with most of the vehicle designs on the site the tractor has a
timber chassis and uses steel components locally
where strength and toughness is needed - most notably for the
drive transmission, axle, steering and braking components.
- The tractor wheels are conventional turf tyre types - 16x6.50-8 at the
front (from Northern Tool - see image below right) and 18x8.50-8 at
the rear. The seating is positioned above the rear wheels to ensure good
weight over the rear drive for traction. Four 12V 38AmpH or two
75AmpH rechargeable lead-acid batteries can be fitted and are housed low and
forward of the rear axle in the tractor chassis and contribute to
keeping the COG low and maintain a
proportion of down-load over the front wheels to give adequate
steering traction. There is enough battery capacity to
give about two hours continuous running time between charges,
but this depends on loading off course.
used a drive design very similar to that on the electric
Voiturette, but this time
geared down to give a slower top speed - about 6-7 mph so that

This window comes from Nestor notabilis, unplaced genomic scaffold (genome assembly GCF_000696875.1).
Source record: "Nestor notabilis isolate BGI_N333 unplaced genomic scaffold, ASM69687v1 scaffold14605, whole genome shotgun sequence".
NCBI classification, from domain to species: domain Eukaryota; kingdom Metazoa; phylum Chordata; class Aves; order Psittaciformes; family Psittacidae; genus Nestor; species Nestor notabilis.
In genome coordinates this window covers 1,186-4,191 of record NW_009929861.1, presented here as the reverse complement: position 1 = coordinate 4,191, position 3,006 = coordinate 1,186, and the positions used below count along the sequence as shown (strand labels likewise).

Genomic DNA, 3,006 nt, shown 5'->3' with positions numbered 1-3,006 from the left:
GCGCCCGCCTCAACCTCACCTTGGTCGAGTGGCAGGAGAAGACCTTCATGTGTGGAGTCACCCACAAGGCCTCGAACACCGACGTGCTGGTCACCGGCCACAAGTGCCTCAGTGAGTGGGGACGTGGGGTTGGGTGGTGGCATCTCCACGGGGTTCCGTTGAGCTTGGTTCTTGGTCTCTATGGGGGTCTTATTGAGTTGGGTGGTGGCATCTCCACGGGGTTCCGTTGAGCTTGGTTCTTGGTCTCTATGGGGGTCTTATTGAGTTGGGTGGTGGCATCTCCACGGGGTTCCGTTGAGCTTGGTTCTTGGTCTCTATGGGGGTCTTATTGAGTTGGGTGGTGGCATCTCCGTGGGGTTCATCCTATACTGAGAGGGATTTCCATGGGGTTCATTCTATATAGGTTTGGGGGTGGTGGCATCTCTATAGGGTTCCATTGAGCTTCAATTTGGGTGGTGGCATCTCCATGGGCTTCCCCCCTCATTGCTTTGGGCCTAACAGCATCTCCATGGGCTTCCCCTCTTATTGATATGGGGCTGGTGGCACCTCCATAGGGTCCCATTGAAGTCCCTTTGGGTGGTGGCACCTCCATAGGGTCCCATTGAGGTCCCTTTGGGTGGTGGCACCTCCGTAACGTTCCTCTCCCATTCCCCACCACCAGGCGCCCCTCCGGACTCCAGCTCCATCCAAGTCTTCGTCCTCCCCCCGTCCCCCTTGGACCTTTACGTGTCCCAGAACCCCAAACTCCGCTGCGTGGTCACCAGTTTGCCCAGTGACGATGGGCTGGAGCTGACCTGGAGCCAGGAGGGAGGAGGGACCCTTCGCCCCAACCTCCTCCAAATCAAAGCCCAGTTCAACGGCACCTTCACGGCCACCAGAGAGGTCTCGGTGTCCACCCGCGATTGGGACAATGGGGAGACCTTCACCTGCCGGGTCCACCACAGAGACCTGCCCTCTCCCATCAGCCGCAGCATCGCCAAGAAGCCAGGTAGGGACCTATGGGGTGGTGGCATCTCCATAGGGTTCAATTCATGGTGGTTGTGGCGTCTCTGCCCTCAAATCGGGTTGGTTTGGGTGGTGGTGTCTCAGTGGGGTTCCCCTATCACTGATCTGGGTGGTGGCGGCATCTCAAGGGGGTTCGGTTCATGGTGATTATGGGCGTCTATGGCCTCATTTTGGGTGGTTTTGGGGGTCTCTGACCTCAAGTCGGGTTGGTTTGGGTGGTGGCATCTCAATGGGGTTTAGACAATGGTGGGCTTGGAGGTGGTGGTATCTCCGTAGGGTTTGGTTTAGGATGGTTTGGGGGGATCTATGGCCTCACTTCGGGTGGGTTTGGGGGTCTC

much more of the motor power goes into drive torque at the
wheels. Each wheel is driven by its own 24V 660W DC PM electric
motor through a permanently engaged two stage roller chain
transmission (approx 20:1 reduction).
With this arrangement I
should get rear wheel drive forces of about 55kgf (120 lbf) at
the motors' rated torque/current output and up to two or three
times this this for short duration pulls as the motors approach
stall - plenty
for hauling a small trailer about the garden and for operation
on modest gradients. Higher drive forces than these will
exceed the traction limits of the turf tyres and are not needed
on this small machine. The effect of higher drive torques on the
DIY transmission stresses would also need to be watched for
higher power motors.
The single DC controller / double motor drive produces very
effective differential behaviour on the rear drive wheels and
the tractor has no problem turning at its full steering lock.
The inboard wheel drive torque does rise during turning as it
slows from its natural speed however this is not sufficient to
affect the steering under most driving conditions. In the
unlikely event that differential speed control is needed on the
rear wheels to aid tight turning the simplest and most
cost-effective way to achieve this is on this small machine is
to operate the rear disc brakes independently to hold back the
drive to the inboard rear wheel.
Detailed plans are now available for the Yard Tractor as part of the
full download or CDROM sets - see the
Plans Page here.
FREE preview versions of the assembly drawings for the yard
tractor are available here.
These do not include all the detailed part size drawings but may
give interested readers a feel for the design and of the construction
methods used. The complete plan set is available from the
(Note that some small lathe work will be required to complete this